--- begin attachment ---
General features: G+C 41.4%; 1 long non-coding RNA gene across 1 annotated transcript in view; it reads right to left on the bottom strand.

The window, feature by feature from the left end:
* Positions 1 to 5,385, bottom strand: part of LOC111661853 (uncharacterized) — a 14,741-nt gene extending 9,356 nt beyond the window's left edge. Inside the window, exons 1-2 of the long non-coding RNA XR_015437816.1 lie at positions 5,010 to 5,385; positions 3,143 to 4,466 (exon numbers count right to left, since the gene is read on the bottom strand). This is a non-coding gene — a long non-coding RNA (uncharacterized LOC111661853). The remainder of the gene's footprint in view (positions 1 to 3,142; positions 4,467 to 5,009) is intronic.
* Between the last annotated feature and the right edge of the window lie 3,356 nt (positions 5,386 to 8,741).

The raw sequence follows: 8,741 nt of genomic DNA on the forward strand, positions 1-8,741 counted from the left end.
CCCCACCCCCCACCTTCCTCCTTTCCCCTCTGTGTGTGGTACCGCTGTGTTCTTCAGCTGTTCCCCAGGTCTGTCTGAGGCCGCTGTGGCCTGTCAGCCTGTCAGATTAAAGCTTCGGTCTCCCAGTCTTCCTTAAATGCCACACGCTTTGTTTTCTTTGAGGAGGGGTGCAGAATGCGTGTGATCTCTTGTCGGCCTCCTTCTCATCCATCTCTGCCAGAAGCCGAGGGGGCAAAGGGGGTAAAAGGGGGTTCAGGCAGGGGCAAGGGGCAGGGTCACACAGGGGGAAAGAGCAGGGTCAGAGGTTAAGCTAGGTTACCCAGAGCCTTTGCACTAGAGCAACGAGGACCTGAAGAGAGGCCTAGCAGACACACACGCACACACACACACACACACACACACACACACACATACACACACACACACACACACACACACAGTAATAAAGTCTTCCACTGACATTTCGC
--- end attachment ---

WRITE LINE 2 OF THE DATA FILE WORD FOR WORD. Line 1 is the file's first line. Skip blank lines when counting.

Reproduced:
The window, feature by feature from the left end: